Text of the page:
“It was written by the general counsel,” Stroman said. “It wasn't written in a spirit of cooperation with state and local election officials, which I think is unfortunate. I think the overall message, however, and the content, are things we've been talking about with state and local election officials for years.”

“We need to figure out how to work together to maximize people's ability to get their vote to count, and the way you do that is to vote early. Request your ballot by the 13th and mail it in by the 24th,” he said.

Pennsylvania is now fighting a legal battle in its state Supreme Court to allow it to count mailed ballots up to three days after Election Day.

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The warnings of an impending delay come, however, as the federal agency appears to grow increasingly politicized by the Trump administration. Many fear that the White House is exerting its influence and holding back critical funding to delay mail-in voting and further long-expressed desires to privatize American mail delivery.

Trump has expressed numerous times without evidence that mail-in voting will lead to voter fraud, and he has threatened to hold USPS funding because of his unsupported claims. Meanwhile, the White House helped to put in place Trump ally Louis DeJoy as the country's 75th postmaster general in May.

USPS Headquarters As Trump Ties Postal Service Funding To Vote-by-Mail
A person wearing a protective mask exits a United States Postal Service (USPS) office near Capitol Hill on Aug. 14, 2020.Erin Scott / Bloomberg via Getty Images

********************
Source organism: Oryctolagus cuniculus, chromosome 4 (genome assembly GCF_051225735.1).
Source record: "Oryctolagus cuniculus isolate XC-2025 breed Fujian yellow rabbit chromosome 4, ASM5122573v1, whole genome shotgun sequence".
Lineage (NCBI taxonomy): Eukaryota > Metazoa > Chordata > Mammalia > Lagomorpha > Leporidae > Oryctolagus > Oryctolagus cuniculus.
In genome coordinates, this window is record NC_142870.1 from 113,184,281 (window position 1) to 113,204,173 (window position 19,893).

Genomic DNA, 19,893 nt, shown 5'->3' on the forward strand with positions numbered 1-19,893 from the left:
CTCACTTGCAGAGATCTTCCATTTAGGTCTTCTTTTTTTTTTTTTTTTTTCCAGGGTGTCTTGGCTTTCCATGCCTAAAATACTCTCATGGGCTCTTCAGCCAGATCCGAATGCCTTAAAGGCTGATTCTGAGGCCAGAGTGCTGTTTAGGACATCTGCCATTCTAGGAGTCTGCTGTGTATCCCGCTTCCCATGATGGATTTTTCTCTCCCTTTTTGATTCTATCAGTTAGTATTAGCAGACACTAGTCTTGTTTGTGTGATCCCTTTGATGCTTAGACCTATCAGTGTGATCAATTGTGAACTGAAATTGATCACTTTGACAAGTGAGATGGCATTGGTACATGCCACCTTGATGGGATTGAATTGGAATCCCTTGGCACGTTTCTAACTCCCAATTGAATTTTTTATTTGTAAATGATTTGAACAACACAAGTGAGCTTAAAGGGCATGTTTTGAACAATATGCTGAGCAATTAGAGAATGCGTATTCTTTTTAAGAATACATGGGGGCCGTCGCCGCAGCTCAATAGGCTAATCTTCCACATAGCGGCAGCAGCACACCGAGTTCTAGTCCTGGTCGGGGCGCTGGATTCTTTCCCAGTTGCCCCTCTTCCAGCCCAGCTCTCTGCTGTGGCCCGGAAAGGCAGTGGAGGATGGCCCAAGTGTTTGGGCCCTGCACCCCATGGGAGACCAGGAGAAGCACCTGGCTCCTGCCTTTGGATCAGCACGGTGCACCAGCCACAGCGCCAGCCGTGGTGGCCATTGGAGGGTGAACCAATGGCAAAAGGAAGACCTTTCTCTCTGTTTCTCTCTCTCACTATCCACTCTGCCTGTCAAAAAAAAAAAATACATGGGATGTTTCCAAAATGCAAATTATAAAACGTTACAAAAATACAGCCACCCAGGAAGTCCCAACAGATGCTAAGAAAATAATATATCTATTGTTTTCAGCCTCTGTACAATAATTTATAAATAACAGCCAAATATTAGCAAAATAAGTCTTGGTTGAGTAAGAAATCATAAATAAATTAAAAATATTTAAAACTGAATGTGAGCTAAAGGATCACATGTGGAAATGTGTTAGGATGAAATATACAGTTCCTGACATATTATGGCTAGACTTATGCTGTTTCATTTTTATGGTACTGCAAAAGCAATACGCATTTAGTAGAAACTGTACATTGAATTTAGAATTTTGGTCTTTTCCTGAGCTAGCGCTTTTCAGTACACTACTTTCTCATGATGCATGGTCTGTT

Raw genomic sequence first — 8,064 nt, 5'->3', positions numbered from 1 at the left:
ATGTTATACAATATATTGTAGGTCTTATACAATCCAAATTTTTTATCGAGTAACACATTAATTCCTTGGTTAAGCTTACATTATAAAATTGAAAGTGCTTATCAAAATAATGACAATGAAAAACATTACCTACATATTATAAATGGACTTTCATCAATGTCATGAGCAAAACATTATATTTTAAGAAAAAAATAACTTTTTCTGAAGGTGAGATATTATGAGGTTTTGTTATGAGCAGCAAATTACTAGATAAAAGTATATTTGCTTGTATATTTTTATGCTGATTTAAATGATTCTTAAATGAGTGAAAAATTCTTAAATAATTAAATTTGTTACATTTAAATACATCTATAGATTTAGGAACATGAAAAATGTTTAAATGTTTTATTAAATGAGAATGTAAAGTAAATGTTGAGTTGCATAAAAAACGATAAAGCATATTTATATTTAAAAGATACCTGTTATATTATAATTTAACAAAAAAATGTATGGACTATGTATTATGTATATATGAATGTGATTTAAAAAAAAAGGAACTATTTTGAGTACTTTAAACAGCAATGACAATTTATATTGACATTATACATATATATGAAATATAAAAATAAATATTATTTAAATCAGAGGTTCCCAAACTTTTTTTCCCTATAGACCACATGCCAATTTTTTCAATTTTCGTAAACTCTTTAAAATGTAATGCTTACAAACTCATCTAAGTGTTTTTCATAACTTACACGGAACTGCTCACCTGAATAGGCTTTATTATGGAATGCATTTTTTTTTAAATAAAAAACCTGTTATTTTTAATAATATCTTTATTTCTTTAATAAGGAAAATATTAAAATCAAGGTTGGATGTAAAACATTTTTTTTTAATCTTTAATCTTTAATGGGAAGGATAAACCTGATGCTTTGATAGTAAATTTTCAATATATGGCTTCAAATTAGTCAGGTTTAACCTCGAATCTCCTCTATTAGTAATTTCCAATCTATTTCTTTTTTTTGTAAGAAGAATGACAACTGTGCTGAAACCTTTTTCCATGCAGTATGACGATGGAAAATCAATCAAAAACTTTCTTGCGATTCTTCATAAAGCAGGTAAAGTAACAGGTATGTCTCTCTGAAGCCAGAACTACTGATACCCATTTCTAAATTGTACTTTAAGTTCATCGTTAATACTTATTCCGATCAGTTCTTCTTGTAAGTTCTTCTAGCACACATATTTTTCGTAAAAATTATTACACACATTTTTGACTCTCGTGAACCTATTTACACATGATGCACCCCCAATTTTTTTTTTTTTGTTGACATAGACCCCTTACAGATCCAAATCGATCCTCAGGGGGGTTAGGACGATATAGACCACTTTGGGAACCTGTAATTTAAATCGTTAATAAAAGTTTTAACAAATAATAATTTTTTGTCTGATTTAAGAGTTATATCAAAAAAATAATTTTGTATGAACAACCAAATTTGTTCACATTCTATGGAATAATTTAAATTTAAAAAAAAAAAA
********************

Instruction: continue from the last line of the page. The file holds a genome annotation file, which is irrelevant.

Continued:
A major Republican donor, DeJoy has introduced a number of policy changes that appear to have slowed the delivery of mail. For personnel, he banned overtime and additional trips made by carriers to deliver mail on time.

He is also decommissioning 671 of its letter sorting machines, according to an internal document obtained by NBC News. These major apparatuses, located in USPS buildings across the country, can individually sort 35,000 letters an hour. Their absence will hinder the delivery of election-related post, though postal workers warn that cuts to overtime and staffing are a greater problem.

The USPS inspector general is now reviewing DeJoy's policies, as well as whether he violated any federal ethics rules, according to the office of Sen. Elizabeth Warren, D-Mass., who requested the evaluation on Aug. 7.

David Partenhemier, a USPS spokesman, in an email to NBC News characterized the removal of the hundreds of machines as: “Normal business adjustments!" He added that the agency often moves equipment to match fluctuating volume.

"Package volume is up, but mail volume continues to decline," he wrote. "Adapting our processing infrastructure to the current volumes will ensure more efficient, cost effective operations and better service for our customers.”

The Postal Service began to reach out to states via the mail in March and May regarding mail-in voting delays "in addition to numerous meetings and phone calls made between the Postal Service and election officials." That would appear to indicate that these warnings came prior to DeJoy's appointment by the USPS Board of Governors.

Nevertheless, DeJoy has become a target of ire, especially among Democrats, as many believe that he is helping the Trump administration politicize the agency.

House Speaker Nancy Pelosi and Senate Minority Leader Chuck Schumer said in a statement on Friday that the president needs to "immediately cease his assault on the Postal Service.”

"The Postal Service provides services that are critical to the lives and livelihoods of the American people: ensuring that seniors receive their medicines, workers receive paychecks, taxpayers receive refunds and voters receive absentee ballots," the two Democratic leaders said. "Postmaster General DeJoy must quickly reverse his operational changes that have led to delays and service reductions for too many Americans and threaten to undermine our democracy."